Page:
The idea of player-created stories, however, is pure wishful thinking and post hoc rationalization. Descriptions of what players happened to do in a game session is not “story” in the sense that constructed narrative is a story. At best it’s bigraphy or memoir. What MMOs need is skilled, professional writers creating deep and broad lore to provide texture and context for player actions. If skilled players then want to use that background and their own experiences to create stories they can (and will) do so in fan fiction, either in text or visual form. Most players will just kill the monster, get the loot and move on.

    Comment by Bhagpuss — 5 August, 2018 @ 1:01 AM

  3. @Bhagpuss, see this is where I seem to play GW2 totally differently. I loved the Personal Story on my first character, and on at least one more character which “boost-leveled” up with Tomes, I always just boosted to the 10,20,30,40… level, did the story line and then continued boosting 5 levels, and so on. Sure, after *some* point that’s probably also too much – but I at least wanted to see a few story paths, with the 3 “factions” (Priory, etc) especially.

    I do agree it should not be mandatory per character, that is totally bogus for how some people play. I’m also not really advocating to make it mandatory per account, but I do think it’s ok if they see it as core part of the game. It’s still less work than e.g. attunements in vanilla WoW

    Comment by Nogamara — 5 August, 2018 @ 4:35 AM

  4. I think of interesting stories as what happens when 2+ people effectively pursue conflicting goals that matter to them.

    MMORPGs, because they’re worlds (places + mechanics + lore) filled with people (human and NPC), ought to be fantastic at setting up situations that allow stories — as I’ve defined story above — to emerge. Instead, “story” is hardcoded as a fixed sequence of events that a writer decided would be fun to march people through.

    What a missed opportunity!

    Comment by Bart Stewart — 5 August, 2018 @ 11:49 PM

  5. Allow me to disagree *slightly*. I dont believe the issue lies in the MMORPG genre itself (as your wording seemingly suggest). I believe the issue lies in the contraints of the Living Story’s narrative design. When you want the outcome to be the same across the board for all players’ experiences, then yes, by design you are extremely limited in how you can contruct the personality of the PC.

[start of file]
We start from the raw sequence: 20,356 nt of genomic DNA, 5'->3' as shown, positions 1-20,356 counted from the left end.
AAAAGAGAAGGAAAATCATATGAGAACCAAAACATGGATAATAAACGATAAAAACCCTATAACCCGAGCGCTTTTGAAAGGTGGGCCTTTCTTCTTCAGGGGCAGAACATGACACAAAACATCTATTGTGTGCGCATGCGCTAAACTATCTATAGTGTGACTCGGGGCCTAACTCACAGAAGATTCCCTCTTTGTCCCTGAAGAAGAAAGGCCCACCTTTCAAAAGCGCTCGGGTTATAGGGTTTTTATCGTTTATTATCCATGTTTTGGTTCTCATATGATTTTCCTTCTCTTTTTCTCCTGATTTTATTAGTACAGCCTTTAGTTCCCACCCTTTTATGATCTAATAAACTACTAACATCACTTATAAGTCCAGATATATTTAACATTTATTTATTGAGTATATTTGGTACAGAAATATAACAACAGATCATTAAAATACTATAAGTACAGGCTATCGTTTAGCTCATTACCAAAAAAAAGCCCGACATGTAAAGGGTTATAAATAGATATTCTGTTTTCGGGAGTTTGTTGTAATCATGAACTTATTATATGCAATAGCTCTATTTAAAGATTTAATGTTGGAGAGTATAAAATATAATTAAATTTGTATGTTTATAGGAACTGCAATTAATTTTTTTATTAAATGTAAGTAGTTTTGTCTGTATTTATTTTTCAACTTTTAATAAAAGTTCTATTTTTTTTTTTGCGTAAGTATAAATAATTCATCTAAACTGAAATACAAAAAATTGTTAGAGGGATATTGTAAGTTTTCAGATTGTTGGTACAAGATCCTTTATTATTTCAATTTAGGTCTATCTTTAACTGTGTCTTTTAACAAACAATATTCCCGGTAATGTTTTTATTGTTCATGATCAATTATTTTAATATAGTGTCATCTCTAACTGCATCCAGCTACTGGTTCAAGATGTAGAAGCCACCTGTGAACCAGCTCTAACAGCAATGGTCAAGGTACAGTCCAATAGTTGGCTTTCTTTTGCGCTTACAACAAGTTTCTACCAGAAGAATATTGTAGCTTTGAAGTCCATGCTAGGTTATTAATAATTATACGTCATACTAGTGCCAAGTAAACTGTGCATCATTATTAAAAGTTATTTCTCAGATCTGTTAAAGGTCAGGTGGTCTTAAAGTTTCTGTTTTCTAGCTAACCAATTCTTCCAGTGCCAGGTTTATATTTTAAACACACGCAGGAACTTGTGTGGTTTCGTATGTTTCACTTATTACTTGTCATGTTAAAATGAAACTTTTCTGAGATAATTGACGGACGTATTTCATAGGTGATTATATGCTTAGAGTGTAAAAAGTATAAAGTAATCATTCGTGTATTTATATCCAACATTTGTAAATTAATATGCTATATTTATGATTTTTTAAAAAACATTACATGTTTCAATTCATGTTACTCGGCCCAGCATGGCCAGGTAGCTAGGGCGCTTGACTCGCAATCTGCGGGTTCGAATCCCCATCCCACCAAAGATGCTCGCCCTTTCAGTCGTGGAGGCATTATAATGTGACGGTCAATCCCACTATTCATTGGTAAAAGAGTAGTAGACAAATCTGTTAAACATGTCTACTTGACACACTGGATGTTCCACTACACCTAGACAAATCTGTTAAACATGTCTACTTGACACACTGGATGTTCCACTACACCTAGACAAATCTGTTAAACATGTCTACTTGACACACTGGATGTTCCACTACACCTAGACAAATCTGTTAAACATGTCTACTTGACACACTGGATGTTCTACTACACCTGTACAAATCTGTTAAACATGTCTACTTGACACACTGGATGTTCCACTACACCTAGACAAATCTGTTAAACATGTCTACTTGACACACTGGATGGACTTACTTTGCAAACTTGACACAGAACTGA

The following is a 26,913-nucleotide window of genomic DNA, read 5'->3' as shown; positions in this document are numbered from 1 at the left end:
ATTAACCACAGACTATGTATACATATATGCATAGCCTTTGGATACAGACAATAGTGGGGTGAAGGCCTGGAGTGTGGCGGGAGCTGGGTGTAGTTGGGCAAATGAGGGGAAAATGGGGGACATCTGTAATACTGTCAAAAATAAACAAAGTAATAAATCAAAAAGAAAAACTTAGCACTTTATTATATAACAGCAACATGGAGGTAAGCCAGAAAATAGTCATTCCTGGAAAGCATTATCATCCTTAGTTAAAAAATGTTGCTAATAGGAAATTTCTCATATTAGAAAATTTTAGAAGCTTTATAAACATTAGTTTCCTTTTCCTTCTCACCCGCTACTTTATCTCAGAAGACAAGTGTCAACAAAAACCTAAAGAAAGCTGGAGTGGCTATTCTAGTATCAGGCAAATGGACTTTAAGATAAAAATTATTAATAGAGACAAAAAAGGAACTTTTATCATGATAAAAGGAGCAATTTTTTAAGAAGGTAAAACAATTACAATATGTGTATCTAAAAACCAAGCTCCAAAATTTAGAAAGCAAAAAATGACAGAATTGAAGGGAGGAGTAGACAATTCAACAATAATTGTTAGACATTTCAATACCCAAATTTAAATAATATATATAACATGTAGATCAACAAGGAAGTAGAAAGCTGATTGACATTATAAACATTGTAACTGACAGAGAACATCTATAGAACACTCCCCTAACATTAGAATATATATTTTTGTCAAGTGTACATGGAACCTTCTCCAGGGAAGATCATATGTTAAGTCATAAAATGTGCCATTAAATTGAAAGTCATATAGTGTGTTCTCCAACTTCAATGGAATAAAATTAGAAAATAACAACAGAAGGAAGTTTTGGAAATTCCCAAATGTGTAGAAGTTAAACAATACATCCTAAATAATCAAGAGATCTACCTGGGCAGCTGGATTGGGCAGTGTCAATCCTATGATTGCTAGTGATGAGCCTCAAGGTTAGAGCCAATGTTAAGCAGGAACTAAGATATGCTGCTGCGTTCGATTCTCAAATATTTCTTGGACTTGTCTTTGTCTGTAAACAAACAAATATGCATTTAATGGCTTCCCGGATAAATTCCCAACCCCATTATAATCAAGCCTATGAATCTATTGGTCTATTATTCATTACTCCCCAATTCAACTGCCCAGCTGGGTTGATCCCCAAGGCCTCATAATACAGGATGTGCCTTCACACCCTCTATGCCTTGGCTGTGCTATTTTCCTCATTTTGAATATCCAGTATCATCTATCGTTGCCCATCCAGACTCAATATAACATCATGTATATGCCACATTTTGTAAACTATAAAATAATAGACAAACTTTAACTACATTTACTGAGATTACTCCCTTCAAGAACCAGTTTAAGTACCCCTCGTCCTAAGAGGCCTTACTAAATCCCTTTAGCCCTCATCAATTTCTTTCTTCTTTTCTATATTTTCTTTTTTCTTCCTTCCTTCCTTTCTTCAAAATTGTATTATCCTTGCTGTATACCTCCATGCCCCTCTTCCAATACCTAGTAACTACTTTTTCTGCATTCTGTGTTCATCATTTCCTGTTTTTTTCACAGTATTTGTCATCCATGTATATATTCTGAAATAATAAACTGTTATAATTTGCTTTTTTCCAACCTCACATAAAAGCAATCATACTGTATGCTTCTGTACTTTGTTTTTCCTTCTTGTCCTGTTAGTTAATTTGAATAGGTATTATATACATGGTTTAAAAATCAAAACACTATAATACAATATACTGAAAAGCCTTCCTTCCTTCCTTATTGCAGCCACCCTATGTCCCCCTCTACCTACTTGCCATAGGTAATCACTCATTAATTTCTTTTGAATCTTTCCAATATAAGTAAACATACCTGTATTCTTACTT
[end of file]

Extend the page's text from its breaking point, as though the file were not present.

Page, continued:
But, if instead players were given the option to meaningfully express *their* character through branching dialogue options (which also aren’t just on the checklist for an achievement that forces you through all dialogue options),then perhaps players would be more invested in the roleplaying aspect of that particular MMORPG.

    Comment by Lisbeth Deroir — 6 August, 2018 @ 12:04 AM

  6. Bhagpuss wrote:
    The idea of player-created stories, however, is pure wishful thinking and post hoc rationalization.

    I don’t agree. I think the player does create a story, but it’s just not interesting most of the time, sometimes not even to the player who lived it. But I have fond memories of stilly things I did in D&D campaigns, and in games playing with friends. Yet I notice these “Hey, do you remember when…” stories seem to happen less and less with newer games.

    Bart Stewart wrote:
    I think of interesting stories as what happens when 2+ people effectively pursue conflicting goals that matter to them.

    Conflict is the root of drama, and I agree. But you need to be careful because too much competition creates rifts. If things are zero-sum, it can cause a lot of problems as we’ve seen in many game mechanics. But this is a good way for player stories to happen!

    Lisbeth Deroir wrote:
    Allow me to disagree *slightly*.

    I don’t think there’s that much disagreement, if you meant with my post. I think MMOs are just a part of interactive stories, which I said before are difficult things almost inherently. I agree that GW2′s living story (and FFXIV’s MSQ) are both constrained because it has to be a singular story, a shared experience as I said before.

    I don’t think that branching dialog options would solve much. FFXIV offers dialog options, but they don’t change the story much. Creating different branches requires a lot more content to be created which most players would never even see.

    Perhaps a better solution would be to have story bits that could fit in any order to tell a story. The game writer Lee Sheldon talked about this a lot in the past, but I can’t find any of his articles. The idea is to write a lot of content but don’t force the player to experience it linearly. That allows players some freedom, but also lets them see parts of the story and interpret it differently based on what order you see information.

    Interesting discussion, though. Thanks all!

    Comment by Psychochild — 6 August, 2018 @ 10:50 PM

  7. While I agree with Lisbeth that centralized storylines are not an inherent part of the MMORPG genre, I don’t agree that the answer is branching dialogue (which has its own issues related to resources and costs). Several years ago, I posted my own take on this question ( https://ihavetouchedthesky.blogspot.com/2011/01/little-player-in-very-big-mmorpg.html ), falling firmly alongside Psychochild’s opinion. I believe it is a mistake for MMOs to treat the player character as the One True Hero, and I didn’t feel that way when I first started playing WoW 12 years ago. In single-player RPGs, like Mass Effect and Skyrim, it’s fine. But it seems kind of silly to have a million “The Warrior of Light”s running around.

    Comment by rowanblaze — 7 August, 2018 @ 4:53 PM